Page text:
Milan Zajec was born in 1925 in Veliki Gaber in the Dolenjska region into a family of eleven brothers, six of whom were members of the Home Guard. One of them fell during the War and four were returned from Viktring and murdered in Kočevski Rog. On 2 June 1945, Milan was also brought to this place of death. He miraculously managed to climb out of the cave on the evening of 6 June and set out into the wilderness of the Kočevje forests.
Ivan Hauptman was born on 7 May 1930 in Ljubljana and spent his childhood in Stična. They lived on what they produced on their small farm and on what the father earned as a post office employee in Ljubljana. During the Italian occupation, their nationally conscious family was a thorn in the partisans’ side. Ivan’s brother Tone fell during the War, and his other brother, Vinko, was returned from Viktring as a member of the Home Guard and consequently murdered and thrown into a chasm or mine shaft. Ivan and his parents were transferred from the Viktring to the Spittal camp, from where they went as refugees to the USA. After several years of hard work, Ivan managed to start a successful business. He married Pavla, with whom he started a family. He was completely devoted to the work he did for the Slovenian community in Cleveland. He participated in many cultural activities and was actively involved in the parish community of St. Vitus and Mary of the Assumption. He left a strong mark on the Slovenian community.
Ivanka Tominec was born in 1924 in the parish of Šentjošt nad Horjulom. The family’s homestead lay in solitude, in a hamlet on the Ljubljanica River. Ivanka was a 17-year-old girl when the War started. She experienced the horrors of revolutionary violence in her home parish. She spoke of murders in nearby hamlets and villages, of arson and constant fear of the partisans. She also remembers the Italians, whom she feared just the same. She married during the War, in the autumn of 1943, when the Home Guard was already active. She gave birth to a daughter, Ivica. Her husband Matevž, who was a member of the Home Guard in Šentjošt, slept in the outpost at night, so Ivanka slept at the neighbours’ several times. After the War, they fled along with the refugees. Ivanka took only a few diapers, some bread and butter with her on the road which took them to Austrian Carinthia via Ljubelj. At first they lived in a village house and only later moved to the camp, where other refugees lived. They were not returned to Yugoslavia owing to a lucky coincidence. Ivanka and Matevž stayed in Spittal for eleven years. During this time, Ivanka fell ill with severe pneumonia and consequently was not admitted to the USA because her lungs were not healthy. They finally managed to embark on a journey to the USA in 1956.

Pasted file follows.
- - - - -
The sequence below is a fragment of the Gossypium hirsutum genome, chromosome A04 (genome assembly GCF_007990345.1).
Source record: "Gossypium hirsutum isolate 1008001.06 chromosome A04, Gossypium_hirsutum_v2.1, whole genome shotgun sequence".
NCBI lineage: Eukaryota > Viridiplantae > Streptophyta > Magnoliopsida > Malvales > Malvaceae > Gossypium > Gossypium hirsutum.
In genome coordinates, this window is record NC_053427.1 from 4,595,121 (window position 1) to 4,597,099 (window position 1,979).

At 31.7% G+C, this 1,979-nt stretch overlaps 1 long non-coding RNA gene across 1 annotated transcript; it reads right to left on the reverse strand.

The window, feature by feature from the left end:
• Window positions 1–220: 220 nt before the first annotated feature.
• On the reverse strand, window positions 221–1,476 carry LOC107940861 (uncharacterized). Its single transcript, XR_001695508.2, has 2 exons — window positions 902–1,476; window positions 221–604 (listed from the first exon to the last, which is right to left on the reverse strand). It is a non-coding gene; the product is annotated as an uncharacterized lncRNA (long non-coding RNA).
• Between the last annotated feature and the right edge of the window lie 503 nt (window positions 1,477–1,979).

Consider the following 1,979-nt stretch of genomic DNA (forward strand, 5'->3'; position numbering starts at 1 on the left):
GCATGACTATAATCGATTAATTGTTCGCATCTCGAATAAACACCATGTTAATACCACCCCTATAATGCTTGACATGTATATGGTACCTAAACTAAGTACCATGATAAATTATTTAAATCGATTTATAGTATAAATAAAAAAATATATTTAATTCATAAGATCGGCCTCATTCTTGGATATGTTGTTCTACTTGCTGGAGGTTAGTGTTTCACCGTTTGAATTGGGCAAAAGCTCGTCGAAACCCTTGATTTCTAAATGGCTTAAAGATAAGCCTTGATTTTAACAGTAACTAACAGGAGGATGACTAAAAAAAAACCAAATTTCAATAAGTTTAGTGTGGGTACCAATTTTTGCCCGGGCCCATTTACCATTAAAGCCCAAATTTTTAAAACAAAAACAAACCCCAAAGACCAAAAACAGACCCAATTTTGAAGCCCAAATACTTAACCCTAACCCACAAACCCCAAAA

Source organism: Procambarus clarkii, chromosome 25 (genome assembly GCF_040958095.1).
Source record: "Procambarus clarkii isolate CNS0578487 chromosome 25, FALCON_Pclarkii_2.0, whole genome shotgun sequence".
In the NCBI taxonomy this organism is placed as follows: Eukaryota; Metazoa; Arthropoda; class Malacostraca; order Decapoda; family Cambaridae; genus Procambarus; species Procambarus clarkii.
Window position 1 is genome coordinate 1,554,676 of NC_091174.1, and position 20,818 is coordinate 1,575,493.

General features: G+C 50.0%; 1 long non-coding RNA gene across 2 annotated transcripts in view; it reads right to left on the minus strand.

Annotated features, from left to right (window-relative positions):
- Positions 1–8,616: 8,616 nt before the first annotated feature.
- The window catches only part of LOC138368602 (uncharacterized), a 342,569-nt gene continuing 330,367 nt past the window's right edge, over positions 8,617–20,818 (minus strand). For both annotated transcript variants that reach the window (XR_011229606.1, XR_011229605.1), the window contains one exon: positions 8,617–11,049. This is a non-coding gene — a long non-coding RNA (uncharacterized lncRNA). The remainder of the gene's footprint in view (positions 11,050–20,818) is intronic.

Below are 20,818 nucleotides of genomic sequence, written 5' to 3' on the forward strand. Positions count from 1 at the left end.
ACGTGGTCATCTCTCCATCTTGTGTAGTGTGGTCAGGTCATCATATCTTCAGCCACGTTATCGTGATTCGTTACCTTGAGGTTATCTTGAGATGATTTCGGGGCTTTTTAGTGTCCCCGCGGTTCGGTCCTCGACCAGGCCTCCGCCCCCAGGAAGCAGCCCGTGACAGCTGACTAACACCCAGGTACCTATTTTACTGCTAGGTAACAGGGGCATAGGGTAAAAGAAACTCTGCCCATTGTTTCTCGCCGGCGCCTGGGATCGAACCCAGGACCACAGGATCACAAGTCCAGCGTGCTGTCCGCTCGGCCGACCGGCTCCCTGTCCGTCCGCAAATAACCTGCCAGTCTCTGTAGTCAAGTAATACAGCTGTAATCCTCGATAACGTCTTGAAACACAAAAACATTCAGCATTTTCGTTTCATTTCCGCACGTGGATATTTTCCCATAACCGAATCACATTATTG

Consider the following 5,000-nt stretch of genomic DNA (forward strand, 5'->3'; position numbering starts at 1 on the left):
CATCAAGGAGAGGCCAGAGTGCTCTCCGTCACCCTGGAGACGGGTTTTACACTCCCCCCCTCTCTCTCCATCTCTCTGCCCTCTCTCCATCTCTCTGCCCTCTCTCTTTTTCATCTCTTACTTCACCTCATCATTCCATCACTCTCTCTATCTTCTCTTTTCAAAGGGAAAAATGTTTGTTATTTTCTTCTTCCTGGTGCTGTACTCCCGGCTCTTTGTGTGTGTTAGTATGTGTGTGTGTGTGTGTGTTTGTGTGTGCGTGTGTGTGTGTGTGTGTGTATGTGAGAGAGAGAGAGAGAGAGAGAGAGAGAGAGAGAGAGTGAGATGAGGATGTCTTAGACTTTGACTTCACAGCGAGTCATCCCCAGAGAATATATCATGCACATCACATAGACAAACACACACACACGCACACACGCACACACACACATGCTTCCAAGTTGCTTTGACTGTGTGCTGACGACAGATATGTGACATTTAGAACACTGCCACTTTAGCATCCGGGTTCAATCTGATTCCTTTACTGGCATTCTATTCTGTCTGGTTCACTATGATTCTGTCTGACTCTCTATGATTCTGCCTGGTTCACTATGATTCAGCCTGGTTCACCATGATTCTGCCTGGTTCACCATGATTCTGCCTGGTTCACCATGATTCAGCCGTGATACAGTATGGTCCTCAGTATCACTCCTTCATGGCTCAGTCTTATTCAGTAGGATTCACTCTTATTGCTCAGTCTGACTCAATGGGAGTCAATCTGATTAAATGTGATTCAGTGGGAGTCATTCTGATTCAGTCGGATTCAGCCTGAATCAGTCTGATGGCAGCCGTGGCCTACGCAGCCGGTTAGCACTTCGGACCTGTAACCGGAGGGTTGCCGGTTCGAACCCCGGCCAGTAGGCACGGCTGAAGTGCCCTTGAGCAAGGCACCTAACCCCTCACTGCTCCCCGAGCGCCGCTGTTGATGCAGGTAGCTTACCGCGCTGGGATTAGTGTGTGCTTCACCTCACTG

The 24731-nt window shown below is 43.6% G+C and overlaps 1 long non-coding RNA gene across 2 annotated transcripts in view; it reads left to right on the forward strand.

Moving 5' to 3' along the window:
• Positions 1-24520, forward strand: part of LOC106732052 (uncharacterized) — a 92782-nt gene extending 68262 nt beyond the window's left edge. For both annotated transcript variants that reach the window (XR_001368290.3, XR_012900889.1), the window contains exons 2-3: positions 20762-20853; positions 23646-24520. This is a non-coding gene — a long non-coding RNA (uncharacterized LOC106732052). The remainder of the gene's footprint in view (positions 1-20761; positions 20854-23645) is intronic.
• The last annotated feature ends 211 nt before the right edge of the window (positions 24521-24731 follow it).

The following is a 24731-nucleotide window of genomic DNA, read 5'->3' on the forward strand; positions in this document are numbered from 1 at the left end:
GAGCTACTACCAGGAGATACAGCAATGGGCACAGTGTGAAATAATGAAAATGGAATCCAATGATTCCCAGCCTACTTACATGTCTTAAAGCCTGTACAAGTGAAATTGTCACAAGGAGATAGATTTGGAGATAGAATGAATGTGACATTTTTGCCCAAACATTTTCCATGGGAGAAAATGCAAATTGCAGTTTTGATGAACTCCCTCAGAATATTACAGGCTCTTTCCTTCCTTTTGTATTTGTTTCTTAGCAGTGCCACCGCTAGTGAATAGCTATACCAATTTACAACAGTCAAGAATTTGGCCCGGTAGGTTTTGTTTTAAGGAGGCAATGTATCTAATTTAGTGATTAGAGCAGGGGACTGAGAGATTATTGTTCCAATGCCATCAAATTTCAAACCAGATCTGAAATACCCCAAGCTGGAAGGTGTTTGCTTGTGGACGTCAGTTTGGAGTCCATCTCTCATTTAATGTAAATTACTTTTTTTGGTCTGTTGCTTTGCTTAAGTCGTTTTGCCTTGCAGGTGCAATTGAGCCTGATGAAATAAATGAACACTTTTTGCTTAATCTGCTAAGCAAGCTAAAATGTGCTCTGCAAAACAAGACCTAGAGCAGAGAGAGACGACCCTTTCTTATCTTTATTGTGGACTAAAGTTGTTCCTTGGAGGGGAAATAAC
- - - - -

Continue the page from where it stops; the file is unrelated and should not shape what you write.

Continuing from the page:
Anuška Lekan, born in 1932, lived in Maribor during the first days of the War and later moved with her family to Ljubljana. Since her father was a staunch anti-communist, he fled with his daughters and son to Austrian Carinthia at the end of the War. Anuška and her mother stayed alone in Ljubljana. Anuška completed a teacher training education and got a job in Fara pri Kočevju. Her unwavering devotion to the Church and faith represented a very courageous act in the hard post-war years. It was not before 1960, when she travelled to America, that she saw her family again. She returned to her homeland once more and only in 1963 moved permanently to America. Despite the initial rejection among the refugees there, she later felt very well among them.
During World War II, the 18-year-old Pavle Borštnik from Ljubljana joined the Slovenian national underground movement, namely the detachment of the Notranjska region. In April 1945, his unit, along with other Chetniks and anti-communist units, withdrew to Italy, where it intended to meet with the Allies. Upon arrival, the Chetniks were told they had been taken under the auspices of the British Army, but in fact the British placed them in the former concentration camp in Visco and soon disarmed them. Borštnik lived with other soldiers and civilians in various refugee camps in Italy, he was then transferred to Germany in April 1947 and managed to reach the USA the following year.
Karel and Majda Lončar were born in Slovenia and live today in Cleveland, where they moved with their families as children. Karel met his father in the USA after spending eleven years apart. His father had to leave his homeland after the end of the War in May 1945, while Majda endured a refugee journey with her parents, a journey that began when she was no more than a six-week-old baby. Karel and Majda met in the USA, they got married and started a family. They accepted the new environment and became actively involved in the Slovenian community.
Mrs. Nežka Ovsenik Vidmar was born in Predoslje in the Gorenjska region. Her father was the local mayor and was imprisoned during the War in the Mauthausen camp, from where he escaped. Partisans tried to murder him several times, therefore he fled after the War to Carinthia and then to the USA.
Mrs. Mari Celestina has always been led by optimism that helped her to survive turbulent and difficult moments. There were a lot of them in her life, as she tasted the occupation, revolution, refugee and life in the camp. She created the family in Cleveland, she is grateful to God for the blessing she received.
The couple Zdenka and Ivan met in America, where they, for fear of communism, found themselves with their families. They began to live a rich life in the Slovenian community, which helped them to maintain contact with their homeland. They still speak in beautiful Slovenian.
Mihajla is a daughter of Josip Bitežnik, a famous lawyer and politician from Primorska, born in Solkan. She experienced Ehrlich’s murder at Streliška Street in Ljubljana, moving from place to place and living in numerous refugee camps. After the end of the World War II, she fully felt freedom only in the new home in Canada.
An extremely interesting life story that leads Marija from war time, a post-war struggle for survival, an incredible meeting with a future husband, to a journey to America, and a pleasure and joy at work for Slovenians in Cleveland. She keeps upright due to the Slovenian song!
The testimony of the sisters Mira and Paulina tells of the refugee of the Adamič family from Sodražica, who had to leave the native country due to interwar and post-war communist violence. In May 1945, with the thousands of Slovenian refugees, their father moved to the Austrian Carinthia and from there to America. The mother with children joined him only after ten years. Children quickly became involved in the life of the Slovenian community in Cleveland, and in their hearts there remained a great love for the Slovenia homeland.